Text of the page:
self-plagiarism or self-quotation: Wilde& Co.
- Dear all,
I thought I might get the discussion going by asking for your ideas
on Wilde's self-plagiarism. The topic features prominently in all
three volumes of The Complete Works that have been published so far
(Oxford UP, gen. ed. Ian Small) and is also discussed by Anya
Clayworth in her 2004 edition of the Selected Journalism.
Does self-plagiarism make sense in discussing Victorian works? The
earliest use of the term recorded in the MLA database is an article
from 1932 on Pope. The idea of self-plagiarism, but not the word, is
recorded in the OED: "Some, their own Plagiaries, will be read/ In
th' Elder Statue with a younger Head" (W. Cartwright, Poems 1651).
The notion does not seem to me to have gained critical support until
fairly recently. So--do you find it a useful term in relation to a)
literary works; b) scholarly writing?
On the other hand, if self-repetition, self-quotation, even
the "narcissism of self-quotation" (Michel Schneider, Voleurs des
mots:essai sur le plagiat, la psychanalyse et la pensée) seem more
appropriate for describing Wilde's technique, are his repetitions
that unusual and unprecedented? I would be grateful for any
suggestions of writers that might be deemed to surpass or match
Wilde in the art of self-plagiarism or self-quotation.
- I have been thinking about this for some time. As we know, Kristeva compartmentalised allusion and influence into the neat term: Intertextuality. Josephine Guy refers to "it/them" as creative self-appropriations. Revaluing Wilde in positivistic critical terms brings HIM and US back to the text and I like that. Self-plagiarism (whith its pejorative connotation) sounds oxymoronic anyway.
INTRATEXTUALITY, though it has come into vogue most recently as complimentary to Intertextuality, could be reclaimed, could it not? It all alludes to Narcissus somehow in the end. We reveal to conceal, vice versa ad nauseum... Enigma is good for universality's sake. Maybe we should all go lie in the grass and smoke cigarettes this afternoon instead.
- I find myself replying to myself, whether it be in thought or action (online action? YES).
Anyway, I think Intratextuality, as it applies to form, content, etcetera, is a necessary 1st concern, but--as it concerns Wilde's use of (self) repetition or refrain, we need a definitive term. Nothing, yet, comes close.
- I am not sure whether I should admit as much but I have not come across the term intratextuality as far as I can remember--when and by whom was it coined? If the point of it is to make all of one's texts into a single text, then it would seem to me to contradict rather than support intertextual theory as imagined by Kristeva, Barthes, Genette et. al.
As for self-plagiarism, I also find oxymoronic, but I have discovered that some academics regard it as a valid concept and are in some cases able to get as upset over it as over plagiarism. I suspect this increased sensitivity to self-repetition and self-plagiarism is closely linked to the diminished time for research (making us impatient of people who repeat, or seem to repeat themselves, artificially increasing our reading load) and with the devaluation of academic writing, which is extended to non-academic writing.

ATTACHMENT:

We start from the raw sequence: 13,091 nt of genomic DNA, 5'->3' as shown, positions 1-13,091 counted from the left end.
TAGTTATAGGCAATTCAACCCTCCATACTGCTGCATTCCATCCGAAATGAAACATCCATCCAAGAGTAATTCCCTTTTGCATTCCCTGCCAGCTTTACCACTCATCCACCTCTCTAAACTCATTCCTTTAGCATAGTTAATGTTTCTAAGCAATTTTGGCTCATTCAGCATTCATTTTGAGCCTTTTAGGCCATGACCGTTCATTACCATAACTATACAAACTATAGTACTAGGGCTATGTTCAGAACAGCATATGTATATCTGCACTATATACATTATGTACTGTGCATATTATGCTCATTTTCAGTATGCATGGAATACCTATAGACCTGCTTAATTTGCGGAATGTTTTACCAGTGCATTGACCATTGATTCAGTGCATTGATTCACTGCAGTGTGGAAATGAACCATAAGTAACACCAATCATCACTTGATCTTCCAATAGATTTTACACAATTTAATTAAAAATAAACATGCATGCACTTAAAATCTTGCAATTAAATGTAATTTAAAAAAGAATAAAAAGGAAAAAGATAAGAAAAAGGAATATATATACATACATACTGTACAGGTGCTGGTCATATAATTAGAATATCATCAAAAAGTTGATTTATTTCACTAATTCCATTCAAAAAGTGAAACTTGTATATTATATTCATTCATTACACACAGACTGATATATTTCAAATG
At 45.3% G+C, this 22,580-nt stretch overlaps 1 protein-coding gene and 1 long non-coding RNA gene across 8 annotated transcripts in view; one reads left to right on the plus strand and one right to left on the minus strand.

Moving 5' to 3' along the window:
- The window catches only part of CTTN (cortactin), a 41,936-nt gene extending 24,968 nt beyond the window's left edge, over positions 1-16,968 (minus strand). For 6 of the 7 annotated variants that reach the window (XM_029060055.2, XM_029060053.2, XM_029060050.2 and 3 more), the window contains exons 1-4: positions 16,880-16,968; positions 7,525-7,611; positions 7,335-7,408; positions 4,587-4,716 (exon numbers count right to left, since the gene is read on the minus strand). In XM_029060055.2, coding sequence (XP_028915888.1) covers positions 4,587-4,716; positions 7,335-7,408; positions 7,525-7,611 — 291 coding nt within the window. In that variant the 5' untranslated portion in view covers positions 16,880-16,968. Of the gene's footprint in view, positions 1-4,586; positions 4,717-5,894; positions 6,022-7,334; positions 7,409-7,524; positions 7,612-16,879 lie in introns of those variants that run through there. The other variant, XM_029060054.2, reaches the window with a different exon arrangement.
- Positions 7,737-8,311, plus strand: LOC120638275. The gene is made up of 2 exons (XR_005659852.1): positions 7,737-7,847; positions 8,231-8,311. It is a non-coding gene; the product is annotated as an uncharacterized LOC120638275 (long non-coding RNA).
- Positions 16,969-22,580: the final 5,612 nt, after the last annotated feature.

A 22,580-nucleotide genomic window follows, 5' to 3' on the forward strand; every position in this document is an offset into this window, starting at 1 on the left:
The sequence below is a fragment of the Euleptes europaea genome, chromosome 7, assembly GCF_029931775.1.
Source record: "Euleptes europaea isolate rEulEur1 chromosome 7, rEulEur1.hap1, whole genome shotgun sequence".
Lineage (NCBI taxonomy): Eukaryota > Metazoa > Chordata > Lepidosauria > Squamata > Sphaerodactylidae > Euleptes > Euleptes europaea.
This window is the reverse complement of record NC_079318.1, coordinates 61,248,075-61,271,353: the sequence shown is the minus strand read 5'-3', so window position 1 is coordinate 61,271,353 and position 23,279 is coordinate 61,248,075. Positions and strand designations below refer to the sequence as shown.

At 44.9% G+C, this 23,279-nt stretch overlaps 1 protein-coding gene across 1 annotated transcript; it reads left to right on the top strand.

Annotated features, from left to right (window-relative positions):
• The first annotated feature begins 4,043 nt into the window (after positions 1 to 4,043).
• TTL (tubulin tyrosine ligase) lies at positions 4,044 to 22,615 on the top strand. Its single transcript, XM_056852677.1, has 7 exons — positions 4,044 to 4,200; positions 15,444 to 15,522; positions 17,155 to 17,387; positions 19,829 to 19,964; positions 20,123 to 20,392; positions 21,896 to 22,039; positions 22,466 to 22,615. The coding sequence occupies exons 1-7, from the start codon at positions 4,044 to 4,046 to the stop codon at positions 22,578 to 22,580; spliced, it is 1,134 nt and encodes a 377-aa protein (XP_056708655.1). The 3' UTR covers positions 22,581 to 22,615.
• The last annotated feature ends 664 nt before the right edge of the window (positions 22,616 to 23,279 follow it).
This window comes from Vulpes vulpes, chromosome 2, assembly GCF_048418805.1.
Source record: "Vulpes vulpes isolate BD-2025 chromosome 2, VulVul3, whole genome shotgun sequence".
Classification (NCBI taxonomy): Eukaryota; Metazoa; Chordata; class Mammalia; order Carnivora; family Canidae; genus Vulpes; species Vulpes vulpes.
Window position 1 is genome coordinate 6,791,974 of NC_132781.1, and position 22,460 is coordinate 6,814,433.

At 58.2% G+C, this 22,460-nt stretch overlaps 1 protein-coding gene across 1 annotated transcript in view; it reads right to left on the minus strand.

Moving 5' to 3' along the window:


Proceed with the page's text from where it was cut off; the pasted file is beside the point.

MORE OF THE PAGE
Perhaps useful terms in thinking about Wilde's self-repetition might come from other arts, such as music-I am thinking of variations, John Cage, Eric Satie, the Wagnerian leitmotifs but cannot get much further with this Or painting--where each sketch, preliminary draft or version is regarded as a unique and potentially valuable piece of art--I am thinking, for example, of the intriguing series of canvases that Picasso created in response to Velazquez's Las Meninas, all of which are displayed in the Prado museum.
But I think it should be possible to describe Wilde's techniques
with the ordinary terms of literary criticism as--in different
instances, self-parody, self-quotation, repetition. This brings me
to my second, so far unanswered question, i.e. on the originality or otherwise of Wilde's self-plagiarism. Pater was also rather fond of re-writing his own texts, as well as other people's texts-this is analysed by William Shuter in a very interesting study. But could these strategies limited to Pater and Wilde?
I was talking about this to a post-colonial scholar and he mentioned J.M Coetzee, Jeanette Winterson and Jamaica Kincaid in connection to re-writing one's own texts. Of course, I would be particularly interested in unearthing similar techniques in writers contemporary with Wilde and I suspect the evidence might be found especially in dramatic work. Perhaps Wilde's self-quotation technique could be primarily described as dramatic, indeed theatrical--what he recycles mostly, or most memorably, is after all dialogue, epigrammatic dialogue.